Extraordinary Means, Ordinary Book

“Being temporary doesn’t make something matter any less, because the point isn’t for how long, the point is that it happened.”

It’s become almost the Romeo and Juliet of contemporary young adult fiction: the Sick Kids Story. Two young people meet, either one or both of them cursed with misfortune of having a terminal illness, they fall in love, and eventually one is left to suffer over the other’s passing. Contemporary novelists sure have given new meaning to the idea of star-crossed lovers.

After the release of The Fault in Our Stars, or perhaps even before—you should know that my undying affection of TFiOS might make me biased, so I’ll always think of it as the first, truly influential contemporary Sick Kids book—the young adult market has become saturated with this type of story. I’m not saying the theme of it all doesn’t matter, because it most certainly does, but it’s reached the point where I feel I’m reading the same thing over and over and over again. And I’m also not ignorant to the fact that all stories come from other stories, and it’s impossible to have something completely original, but a little variation wouldn’t kill anyone. Unfortunately, Extraordinary Means only adds to the saturation, giving it a label that makes its title ironic… ordinary.

So there is this boy, Lane, who is diagnosed with Total Drug Resistant Tuberculosis. Essentially it’s incurable, so to protect both him and the outside world he’s sent to Latham House. The facility is run specifically for kids diagnosed with the new strand of the old disease. Lane meets, or should I say remeets, Sadie. Sadie and her friends are the rebels of the House, and Lane’s intrigue compels him to become a part of their group. Together, they learn how to get through the suffering of “regular” teenage life while dealing with circumstances that are anything but normal.

For such a relatively brief book, Extraordinary Means took me so incredibly long to read; I felt like I had almost no emotional stake in the characters’ lives and reading it felt tedious. EM is told in alternating points of view between Sadie and Lane. While I normally appreciate this literary choice, in this case I felt it was unnecessary. Splitting narration time between the two main characters gives insight into both sides of the story, yes, but it also makes it harder to establish an emotional stake in any one character. Had it been all Lane or all Sadie, I’m positive I would have gotten a better sense of what it felt like to be in his/her shoes, and reading wouldn’t have felt so distant.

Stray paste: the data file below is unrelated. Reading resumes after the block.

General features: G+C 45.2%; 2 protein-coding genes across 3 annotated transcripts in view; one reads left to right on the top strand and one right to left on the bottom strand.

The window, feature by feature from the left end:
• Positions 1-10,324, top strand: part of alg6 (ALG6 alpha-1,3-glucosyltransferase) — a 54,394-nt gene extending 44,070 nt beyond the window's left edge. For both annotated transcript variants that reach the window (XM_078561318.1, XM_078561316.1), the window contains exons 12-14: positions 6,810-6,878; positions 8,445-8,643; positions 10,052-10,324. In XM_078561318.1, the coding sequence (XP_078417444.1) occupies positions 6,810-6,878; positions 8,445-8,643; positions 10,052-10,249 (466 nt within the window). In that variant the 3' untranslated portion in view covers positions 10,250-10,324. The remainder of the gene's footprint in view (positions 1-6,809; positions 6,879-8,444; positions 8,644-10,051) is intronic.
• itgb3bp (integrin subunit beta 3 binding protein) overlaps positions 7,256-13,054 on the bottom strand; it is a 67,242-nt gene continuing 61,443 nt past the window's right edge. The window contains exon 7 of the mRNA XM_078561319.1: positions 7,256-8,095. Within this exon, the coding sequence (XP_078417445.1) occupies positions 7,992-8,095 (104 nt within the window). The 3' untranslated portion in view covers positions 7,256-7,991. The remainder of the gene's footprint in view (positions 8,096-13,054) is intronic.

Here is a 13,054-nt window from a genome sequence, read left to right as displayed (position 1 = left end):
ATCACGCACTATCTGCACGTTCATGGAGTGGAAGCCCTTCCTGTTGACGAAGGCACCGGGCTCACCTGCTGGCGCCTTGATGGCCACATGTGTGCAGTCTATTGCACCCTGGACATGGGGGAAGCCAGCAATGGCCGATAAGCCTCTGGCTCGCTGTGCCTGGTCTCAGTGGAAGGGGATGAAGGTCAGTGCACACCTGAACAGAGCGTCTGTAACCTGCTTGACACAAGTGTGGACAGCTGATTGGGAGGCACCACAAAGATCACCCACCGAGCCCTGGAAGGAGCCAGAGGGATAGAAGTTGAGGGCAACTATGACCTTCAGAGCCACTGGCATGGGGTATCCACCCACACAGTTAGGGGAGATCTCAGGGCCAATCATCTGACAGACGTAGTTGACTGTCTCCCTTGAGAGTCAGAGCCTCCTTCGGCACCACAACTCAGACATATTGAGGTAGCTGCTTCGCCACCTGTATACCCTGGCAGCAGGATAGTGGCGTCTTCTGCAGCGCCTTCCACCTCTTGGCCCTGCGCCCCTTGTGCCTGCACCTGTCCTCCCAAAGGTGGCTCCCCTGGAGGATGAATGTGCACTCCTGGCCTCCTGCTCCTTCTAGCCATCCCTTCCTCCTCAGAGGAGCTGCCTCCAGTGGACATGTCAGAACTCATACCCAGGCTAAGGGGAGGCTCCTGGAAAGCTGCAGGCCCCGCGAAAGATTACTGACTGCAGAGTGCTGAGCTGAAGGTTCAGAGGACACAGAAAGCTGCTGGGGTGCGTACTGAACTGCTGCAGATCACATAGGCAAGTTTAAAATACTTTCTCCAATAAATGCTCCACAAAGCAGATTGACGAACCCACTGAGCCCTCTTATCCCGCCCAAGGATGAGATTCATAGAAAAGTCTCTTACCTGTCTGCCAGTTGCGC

The drag didn’t end until the last 15% of the book. By that point I was feeling things I should have felt in the first 15%. That’s like, Rule #1 in Successful Story Telling: hook readers quickly. Robyn Schneider could have published just the last 45 pages and the book’s point would have come across just the same without all of the exposition.

Not all is lost. The overwhelming number of Sick Kid books exists for a reason, and I’m not one to discredit reasoning for anything. Sick kids might be sick, but that doesn’t mean they fail to be anything other than sick. Too often we tend to brand people with their illnesses. The point Schneider, most clearly told through her series of brilliant one-liners, and many others are trying to make is that second chances exist, sickness is not a defining factor, and life can continue on by extraordinary means.

If you’re unlike me and haven’t read enough books like this one to make you blue in the face, or you simply don’t tire from reading the same story repeatedly, you should give this book a try. My bias aside, maybe someday a new contemporary fiction book will come along to change the face of the Sick Kid Story, but I’m afraid Extraordinary Means is not it.

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